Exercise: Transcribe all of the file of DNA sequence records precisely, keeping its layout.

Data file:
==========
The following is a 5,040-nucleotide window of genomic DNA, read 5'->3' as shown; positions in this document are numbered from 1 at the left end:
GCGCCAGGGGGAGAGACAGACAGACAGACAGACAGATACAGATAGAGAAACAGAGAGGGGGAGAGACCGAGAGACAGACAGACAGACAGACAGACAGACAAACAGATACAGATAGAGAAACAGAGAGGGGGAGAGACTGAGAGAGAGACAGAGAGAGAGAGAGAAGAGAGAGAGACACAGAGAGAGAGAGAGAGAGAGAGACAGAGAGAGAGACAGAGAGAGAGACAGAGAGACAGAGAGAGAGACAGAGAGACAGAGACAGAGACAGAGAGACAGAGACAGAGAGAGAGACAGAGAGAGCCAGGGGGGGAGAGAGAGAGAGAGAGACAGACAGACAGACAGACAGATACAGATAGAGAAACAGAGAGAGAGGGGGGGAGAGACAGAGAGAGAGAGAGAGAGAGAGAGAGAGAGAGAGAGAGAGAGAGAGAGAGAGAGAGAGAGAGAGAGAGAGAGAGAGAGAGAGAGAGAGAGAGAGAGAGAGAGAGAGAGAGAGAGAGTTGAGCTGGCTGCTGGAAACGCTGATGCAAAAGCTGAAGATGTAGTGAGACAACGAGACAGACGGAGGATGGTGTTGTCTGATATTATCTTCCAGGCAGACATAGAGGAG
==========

The following is a 5,040-nucleotide window of genomic DNA, read 5'->3' as shown; positions in this document are numbered from 1 at the left end:
GCGCCAGGGGGAGAGACAGACAGACAGACAGACAGATACAGATAGAGAAACAGAGAGGGGGAGAGACCGAGAGACAGACAGACAGACAGACAGACAGACAAACAGATACAGATAGAGAAACAGAGAGGGGGAGAGACTGAGAGAGAGACAGAGAGAGAGAGAGAAGAGAGAGAGACACAGAGAGAGAGAGAGAGAGAGAGACAGAGAGAGAGACAGAGAGAGAGACAGAGAGACAGAGAGAGAGACAGAGAGACAGAGACAGAGACAGAGAGACAGAGACAGAGAGAGAGACAGAGAGAGCCAGGGGGGGAGAGAGAGAGAGAGAGACAGACAGACAGACAGACAGATACAGATAGAGAAACAGAGAGAGAGGGGGGGAGAGACAGAGAGAGAGAGAGAGAGAGAGAGAGAGAGAGAGAGAGAGAGAGAGAGAGAGAGAGAGAGAGAGAGAGAGAGAGAGAGAGAGAGAGAGAGAGAGAGAGAGAGAGAGAGAGAGAGAGTTGAGCTGGCTGCTGGAAACGCTGATGCAAAAGCTGAAGATGTAGTGAGACAACGAGACAGACGGAGGATGGTGTTGTCTGATATTATCTTCCAGGCAGACATAGAGGAG